The notion of raising the retirement age for Social Security, once politically taboo, is gaining traction. Senior fellow Richard Johnson argues in this commentary that increasing the full retirement age and the early eligibility age could help balance Social Security’s long-range budget and boost work incentives. But without adequate protections for people who can’t work—including a stronger disability safety net, an expanded Supplemental Security Income program, and more workforce development initiatives aimed at older workers—it could push up to a million seniors into poverty.
Spotlight on Poverty and Opportunity
Now that the President Obama’s National Commission on Fiscal Responsibility and Reform has delivered its recommendations, Spotlight on Poverty and Opportunity will present a diversity of voices to discuss how budgetary changes will (or should) affect low-income individuals. Contributions will cover the following topics—Economic Stability and Recovery, Social Security, Health Care, and Taxes and Tax Expenditures.
This commentary is the latest in the series, entitled “Opportunity and the Budget: Needs, Choices, and the Future.” It addresses the following question,
“Social Security: Does the Program Require Changes and How Will They Impact the Poor?”
The notion of raising the retirement age for Social Security, once politically taboo, is gaining traction. Last year, both the majority and minority leaders of the House of Representatives said it was worth considering. And in December, five of six senators on the National Commission on Fiscal Reform and Responsibility supported a plan that would slowly raise eligibility ages.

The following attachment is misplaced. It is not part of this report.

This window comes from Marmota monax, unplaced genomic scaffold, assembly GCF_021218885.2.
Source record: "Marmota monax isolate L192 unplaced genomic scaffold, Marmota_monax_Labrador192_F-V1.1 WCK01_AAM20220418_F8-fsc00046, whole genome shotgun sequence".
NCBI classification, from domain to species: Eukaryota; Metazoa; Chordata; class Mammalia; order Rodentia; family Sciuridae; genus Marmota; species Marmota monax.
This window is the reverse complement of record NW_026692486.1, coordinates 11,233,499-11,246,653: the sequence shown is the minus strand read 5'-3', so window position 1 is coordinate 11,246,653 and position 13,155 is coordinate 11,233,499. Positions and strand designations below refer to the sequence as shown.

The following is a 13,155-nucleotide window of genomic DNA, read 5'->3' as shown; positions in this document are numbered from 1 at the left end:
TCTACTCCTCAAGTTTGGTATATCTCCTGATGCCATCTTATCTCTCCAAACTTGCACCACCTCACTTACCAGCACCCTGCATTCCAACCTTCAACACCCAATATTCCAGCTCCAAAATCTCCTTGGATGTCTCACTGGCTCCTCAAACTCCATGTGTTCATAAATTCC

Done right, raising the retirement age could help balance Social Security’s long-range budget and boost work incentives. But done wrong – without adequate protections for people who can’t work – it could push up to a million older Americans into poverty.
Social Security needs to be fixed. It’s falling out of balance because as we live longer and have fewer children, the number of beneficiaries is growing faster than the number of workers paying Social Security taxes. We could raise taxes, but that might overwhelm workers. Or we could cut benefits, but that would impoverish many low-income seniors.
A better alternative is to shorten the retirement period by raising the retirement age. This approach cuts lifetime benefits and reduces program costs, but doesn’t necessarily shrink monthly benefits. It encourages people to work longer and earn more, easing pressures on both government and family budgets. Tax revenues increase when earnings rise, reducing the deficit and boosting funding for government programs.
More importantly, savings don’t have to go as far when the retirement period is shorter. Urban Institute research shows that, on average, working an additional year raises annual retirement income by nine percent.
Most policymakers who advocate raising the retirement age recommend changing the full retirement age, but leaving the early entitlement age untouched. Retirees can receive full benefits at the full retirement age, now 66 but set to increase to 67 in a dozen years. They can begin collecting reduced Social Security at the early entitlement age – now 62 – but they’ll collect only 75 percent of their full benefits each month. Once the retirement age reaches 67, early beneficiaries will get only 70 percent of full benefits.